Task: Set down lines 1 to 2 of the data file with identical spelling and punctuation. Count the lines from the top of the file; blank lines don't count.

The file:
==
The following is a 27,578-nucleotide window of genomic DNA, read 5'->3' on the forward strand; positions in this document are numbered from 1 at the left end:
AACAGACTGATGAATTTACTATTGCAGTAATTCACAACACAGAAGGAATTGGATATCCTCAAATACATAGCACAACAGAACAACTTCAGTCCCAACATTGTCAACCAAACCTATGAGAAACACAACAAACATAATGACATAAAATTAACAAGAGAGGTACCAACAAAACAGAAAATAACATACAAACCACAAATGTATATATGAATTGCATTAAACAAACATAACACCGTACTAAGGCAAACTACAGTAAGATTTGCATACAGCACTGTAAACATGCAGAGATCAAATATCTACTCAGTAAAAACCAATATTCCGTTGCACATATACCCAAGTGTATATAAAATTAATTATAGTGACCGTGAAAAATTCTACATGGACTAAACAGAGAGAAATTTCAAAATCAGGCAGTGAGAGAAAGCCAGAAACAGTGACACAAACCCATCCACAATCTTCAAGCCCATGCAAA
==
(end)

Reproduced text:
The following is a 27,578-nucleotide window of genomic DNA, read 5'->3' on the forward strand; positions in this document are numbered from 1 at the left end:
AACAGACTGATGAATTTACTATTGCAGTAATTCACAACACAGAAGGAATTGGATATCCTCAAATACATAGCACAACAGAACAACTTCAGTCCCAACATTGTCAACCAAACCTATGAGAAACACAACAAACATAATGACATAAAATTAACAAGAGAGGTACCAACAAAACAGAAAATAACATACAAACCACAAATGTATATATGAATTGCATTAAACAAACATAACACCGTACTAAGGCAAACTACAGTAAGATTTGCATACAGCACTGTAAACATGCAGAGATCAAATATCTACTCAGTAAAAACCAATATTCCGTTGCACATATACCCAAGTGTATATAAAATTAATTATAGTGACCGTGAAAAATTCTACATGGACTAAACAGAGAGAAATTTCAAAATCAGGCAGTGAGAGAAAGCCAGAAACAGTGACACAAACCCATCCACAATCTTCAAGCCCATGCAAA